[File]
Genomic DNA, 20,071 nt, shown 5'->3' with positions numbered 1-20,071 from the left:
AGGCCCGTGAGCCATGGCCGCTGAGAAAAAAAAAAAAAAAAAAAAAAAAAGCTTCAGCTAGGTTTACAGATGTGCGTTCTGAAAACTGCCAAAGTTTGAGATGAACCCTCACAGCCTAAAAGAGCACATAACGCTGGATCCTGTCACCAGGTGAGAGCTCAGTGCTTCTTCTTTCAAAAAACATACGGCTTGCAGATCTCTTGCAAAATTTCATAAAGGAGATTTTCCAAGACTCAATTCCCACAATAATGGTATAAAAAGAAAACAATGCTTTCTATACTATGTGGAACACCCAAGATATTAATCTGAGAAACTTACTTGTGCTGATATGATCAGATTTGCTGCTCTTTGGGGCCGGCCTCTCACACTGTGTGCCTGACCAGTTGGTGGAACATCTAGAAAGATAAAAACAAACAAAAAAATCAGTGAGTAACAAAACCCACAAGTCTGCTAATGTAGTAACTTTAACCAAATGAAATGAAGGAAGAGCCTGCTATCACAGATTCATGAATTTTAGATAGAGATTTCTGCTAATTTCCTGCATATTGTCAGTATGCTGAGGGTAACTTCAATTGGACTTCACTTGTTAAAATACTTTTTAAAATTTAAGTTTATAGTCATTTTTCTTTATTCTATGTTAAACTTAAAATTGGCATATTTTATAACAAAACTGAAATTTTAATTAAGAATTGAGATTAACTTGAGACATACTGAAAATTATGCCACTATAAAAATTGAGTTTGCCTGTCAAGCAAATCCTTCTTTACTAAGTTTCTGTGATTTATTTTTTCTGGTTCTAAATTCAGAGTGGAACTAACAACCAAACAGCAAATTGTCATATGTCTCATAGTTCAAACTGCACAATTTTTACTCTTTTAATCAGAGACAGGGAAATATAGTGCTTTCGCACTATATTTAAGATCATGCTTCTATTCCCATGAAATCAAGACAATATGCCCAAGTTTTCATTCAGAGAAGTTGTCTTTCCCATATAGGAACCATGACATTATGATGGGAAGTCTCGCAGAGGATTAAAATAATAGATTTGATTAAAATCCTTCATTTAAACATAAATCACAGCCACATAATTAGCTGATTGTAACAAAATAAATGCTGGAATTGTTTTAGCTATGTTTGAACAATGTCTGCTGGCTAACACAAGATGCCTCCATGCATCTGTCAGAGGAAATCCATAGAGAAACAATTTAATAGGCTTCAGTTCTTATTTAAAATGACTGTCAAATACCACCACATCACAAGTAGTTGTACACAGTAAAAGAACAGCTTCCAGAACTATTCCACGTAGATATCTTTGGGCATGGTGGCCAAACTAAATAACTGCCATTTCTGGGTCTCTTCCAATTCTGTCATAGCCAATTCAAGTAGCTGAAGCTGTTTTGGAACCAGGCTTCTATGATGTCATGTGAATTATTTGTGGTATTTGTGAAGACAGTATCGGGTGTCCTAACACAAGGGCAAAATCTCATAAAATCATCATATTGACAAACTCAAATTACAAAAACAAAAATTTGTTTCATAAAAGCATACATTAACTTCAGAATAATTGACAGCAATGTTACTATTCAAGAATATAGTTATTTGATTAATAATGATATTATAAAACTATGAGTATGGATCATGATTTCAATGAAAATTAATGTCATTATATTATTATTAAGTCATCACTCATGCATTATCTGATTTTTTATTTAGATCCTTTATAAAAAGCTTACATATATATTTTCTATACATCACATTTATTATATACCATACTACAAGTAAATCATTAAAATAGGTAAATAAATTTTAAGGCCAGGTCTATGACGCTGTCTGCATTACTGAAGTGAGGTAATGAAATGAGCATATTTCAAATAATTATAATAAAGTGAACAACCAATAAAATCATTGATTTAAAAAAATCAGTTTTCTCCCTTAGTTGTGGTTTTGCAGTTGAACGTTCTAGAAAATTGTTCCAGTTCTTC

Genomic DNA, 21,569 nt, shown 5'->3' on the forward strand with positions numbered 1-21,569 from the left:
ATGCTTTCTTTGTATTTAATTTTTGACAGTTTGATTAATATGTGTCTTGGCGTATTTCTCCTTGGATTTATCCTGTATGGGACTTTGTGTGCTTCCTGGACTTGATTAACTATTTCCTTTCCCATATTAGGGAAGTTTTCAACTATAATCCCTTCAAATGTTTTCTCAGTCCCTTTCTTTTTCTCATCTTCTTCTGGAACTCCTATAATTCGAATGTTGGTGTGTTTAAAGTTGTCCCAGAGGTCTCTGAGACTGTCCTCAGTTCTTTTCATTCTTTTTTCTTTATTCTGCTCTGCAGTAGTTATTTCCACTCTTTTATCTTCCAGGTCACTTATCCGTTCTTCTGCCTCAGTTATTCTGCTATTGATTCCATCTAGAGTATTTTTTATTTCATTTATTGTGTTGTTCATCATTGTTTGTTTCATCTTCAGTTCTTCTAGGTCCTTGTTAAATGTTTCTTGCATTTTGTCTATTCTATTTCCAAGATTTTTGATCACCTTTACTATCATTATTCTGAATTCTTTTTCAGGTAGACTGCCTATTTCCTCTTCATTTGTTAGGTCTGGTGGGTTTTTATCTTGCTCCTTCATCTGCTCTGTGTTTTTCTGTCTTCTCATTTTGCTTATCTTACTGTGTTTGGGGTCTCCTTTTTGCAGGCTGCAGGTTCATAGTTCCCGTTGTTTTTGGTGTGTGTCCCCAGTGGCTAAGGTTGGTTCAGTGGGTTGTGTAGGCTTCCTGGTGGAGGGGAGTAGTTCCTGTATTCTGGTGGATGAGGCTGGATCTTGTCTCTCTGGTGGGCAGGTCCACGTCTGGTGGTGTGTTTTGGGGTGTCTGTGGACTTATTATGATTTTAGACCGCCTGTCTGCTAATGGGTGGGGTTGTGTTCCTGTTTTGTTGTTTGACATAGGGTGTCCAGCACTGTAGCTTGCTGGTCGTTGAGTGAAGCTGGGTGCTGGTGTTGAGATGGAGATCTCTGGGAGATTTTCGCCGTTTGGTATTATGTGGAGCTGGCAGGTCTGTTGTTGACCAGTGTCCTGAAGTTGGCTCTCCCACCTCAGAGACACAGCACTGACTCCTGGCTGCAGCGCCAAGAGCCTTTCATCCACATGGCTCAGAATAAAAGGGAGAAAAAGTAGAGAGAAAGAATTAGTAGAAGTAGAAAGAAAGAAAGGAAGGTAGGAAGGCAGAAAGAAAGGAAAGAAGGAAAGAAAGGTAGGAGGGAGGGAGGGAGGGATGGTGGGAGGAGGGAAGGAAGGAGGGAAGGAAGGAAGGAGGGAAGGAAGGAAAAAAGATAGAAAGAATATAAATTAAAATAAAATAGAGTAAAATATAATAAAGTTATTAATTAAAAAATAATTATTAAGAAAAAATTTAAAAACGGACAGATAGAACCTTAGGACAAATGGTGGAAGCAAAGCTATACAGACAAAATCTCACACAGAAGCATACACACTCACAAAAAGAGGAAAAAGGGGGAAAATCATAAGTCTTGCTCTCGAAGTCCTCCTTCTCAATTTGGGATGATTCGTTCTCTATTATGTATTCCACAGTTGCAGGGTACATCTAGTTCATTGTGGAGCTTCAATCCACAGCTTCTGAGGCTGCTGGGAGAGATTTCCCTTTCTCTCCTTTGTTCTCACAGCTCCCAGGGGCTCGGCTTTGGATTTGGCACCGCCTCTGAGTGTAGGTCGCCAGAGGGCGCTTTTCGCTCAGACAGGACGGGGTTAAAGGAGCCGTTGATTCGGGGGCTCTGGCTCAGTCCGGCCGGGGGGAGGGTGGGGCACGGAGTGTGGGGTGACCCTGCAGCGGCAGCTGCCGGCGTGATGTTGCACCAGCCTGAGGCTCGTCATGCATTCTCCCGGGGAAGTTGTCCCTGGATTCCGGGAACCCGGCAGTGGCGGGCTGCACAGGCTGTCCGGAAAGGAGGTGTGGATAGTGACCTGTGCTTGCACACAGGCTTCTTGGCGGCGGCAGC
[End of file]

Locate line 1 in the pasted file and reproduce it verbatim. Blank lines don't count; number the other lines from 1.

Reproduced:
Genomic DNA, 20,071 nt, shown 5'->3' with positions numbered 1-20,071 from the left: